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Reconstruction of sternal defects after sternotomy with postoperative osteomyelitis, using a unilateral pectoralis major advancement muscle flap.

Scientific Reports 2020 May 21
BACKGROUND: The pectoralis major flap, which is usually harvested bilaterally, is considered a workhorse flap in the reconstruction of sternal defects. After a median sternotomy for open heart surgery, 1%-3% of patients develop deep infection and dehiscence of the sternal wound, some of which will eventually require reconstructive surgery. Our aim was to describe the clinical feasibility and associated complications of the unilateral pectoralis major advancement flap in the reconstruction of sternal defects.

METHODS: A retrospective analysis of all adult patients who were operated on using a unilateral pectoralis major flap for reconstruction of the chest wall at the Linköping University Hospital during 2008-18 was made using data retrieved from medical records.

RESULTS: Forty-three patients had reconstructions with unilateral pectoralis major flaps. Three flaps failed completely, and another 10 patients developed complications that required further operation. The factors that were independently associated with loss of the flaps and complications were: older age, male sex, the number of different antibiotics used, and a long duration of treatment with negative wound pressure. Fewer wound revisions before the reconstruction resulted in more complications. The factors that were independently associated with prolonged time to complete healing were emergency reoperation after the initial operation and complications after reconstruction.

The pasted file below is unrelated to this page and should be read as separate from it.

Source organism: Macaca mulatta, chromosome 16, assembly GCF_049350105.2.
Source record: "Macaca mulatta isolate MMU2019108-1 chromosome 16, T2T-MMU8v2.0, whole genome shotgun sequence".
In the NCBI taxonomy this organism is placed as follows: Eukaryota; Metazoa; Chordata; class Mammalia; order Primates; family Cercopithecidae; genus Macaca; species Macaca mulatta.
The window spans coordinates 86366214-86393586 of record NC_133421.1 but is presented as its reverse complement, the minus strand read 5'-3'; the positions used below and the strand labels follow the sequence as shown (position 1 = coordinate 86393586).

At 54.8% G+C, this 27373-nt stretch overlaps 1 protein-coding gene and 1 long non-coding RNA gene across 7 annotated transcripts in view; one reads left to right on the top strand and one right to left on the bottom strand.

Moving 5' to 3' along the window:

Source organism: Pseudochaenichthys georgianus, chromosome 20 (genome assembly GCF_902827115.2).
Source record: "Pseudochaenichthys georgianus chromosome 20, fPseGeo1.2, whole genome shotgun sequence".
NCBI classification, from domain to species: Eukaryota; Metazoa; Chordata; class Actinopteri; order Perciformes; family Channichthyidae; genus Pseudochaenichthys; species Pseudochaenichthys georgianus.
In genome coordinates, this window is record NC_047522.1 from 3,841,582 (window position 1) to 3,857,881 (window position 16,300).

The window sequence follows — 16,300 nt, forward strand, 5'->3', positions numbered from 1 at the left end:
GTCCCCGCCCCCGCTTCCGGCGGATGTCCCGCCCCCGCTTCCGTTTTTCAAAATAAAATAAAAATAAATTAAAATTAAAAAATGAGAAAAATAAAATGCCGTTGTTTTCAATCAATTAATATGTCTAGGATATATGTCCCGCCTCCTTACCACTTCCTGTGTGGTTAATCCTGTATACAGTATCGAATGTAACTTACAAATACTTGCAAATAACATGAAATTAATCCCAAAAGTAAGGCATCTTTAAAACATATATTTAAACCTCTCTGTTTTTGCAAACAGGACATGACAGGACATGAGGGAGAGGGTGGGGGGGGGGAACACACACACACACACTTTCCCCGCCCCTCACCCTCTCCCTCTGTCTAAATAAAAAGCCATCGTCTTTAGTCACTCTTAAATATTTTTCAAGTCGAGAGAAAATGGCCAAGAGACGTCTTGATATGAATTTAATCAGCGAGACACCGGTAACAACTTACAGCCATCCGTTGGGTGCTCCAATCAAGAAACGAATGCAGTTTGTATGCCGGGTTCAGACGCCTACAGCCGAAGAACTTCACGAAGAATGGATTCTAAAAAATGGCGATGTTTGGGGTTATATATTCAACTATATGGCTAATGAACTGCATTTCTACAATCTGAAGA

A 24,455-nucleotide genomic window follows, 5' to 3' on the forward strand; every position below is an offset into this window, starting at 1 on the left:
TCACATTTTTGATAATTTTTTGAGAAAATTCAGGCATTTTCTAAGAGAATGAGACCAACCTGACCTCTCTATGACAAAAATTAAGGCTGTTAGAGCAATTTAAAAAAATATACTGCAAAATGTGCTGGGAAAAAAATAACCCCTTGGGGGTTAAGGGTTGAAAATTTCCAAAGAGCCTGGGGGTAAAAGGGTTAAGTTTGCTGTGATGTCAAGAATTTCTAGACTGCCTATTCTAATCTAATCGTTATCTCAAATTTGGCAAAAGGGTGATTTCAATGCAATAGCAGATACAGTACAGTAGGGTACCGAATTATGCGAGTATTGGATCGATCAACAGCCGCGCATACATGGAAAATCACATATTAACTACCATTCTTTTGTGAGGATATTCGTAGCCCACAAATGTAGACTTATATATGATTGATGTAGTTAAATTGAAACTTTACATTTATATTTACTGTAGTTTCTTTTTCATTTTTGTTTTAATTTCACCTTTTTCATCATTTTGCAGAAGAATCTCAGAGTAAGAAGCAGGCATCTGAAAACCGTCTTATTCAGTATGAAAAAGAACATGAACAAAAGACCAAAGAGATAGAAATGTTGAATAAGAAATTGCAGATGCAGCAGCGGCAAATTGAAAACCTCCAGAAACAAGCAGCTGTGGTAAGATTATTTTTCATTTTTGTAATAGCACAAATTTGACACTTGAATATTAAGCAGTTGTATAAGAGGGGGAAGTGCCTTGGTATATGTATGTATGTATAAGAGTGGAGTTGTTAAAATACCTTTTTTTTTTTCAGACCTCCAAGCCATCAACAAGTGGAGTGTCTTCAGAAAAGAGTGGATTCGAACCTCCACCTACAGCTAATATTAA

CONCLUSION: The unilateral pectoralis major advancement flap has proved to be a useful technique in the reconstruction of most sternal defects after sternal wound infection in older patients. There is, however, need for a follow-up study on a larger number of procedures to evaluate the long-term outcome compared with other methods of sternal reconstruction.

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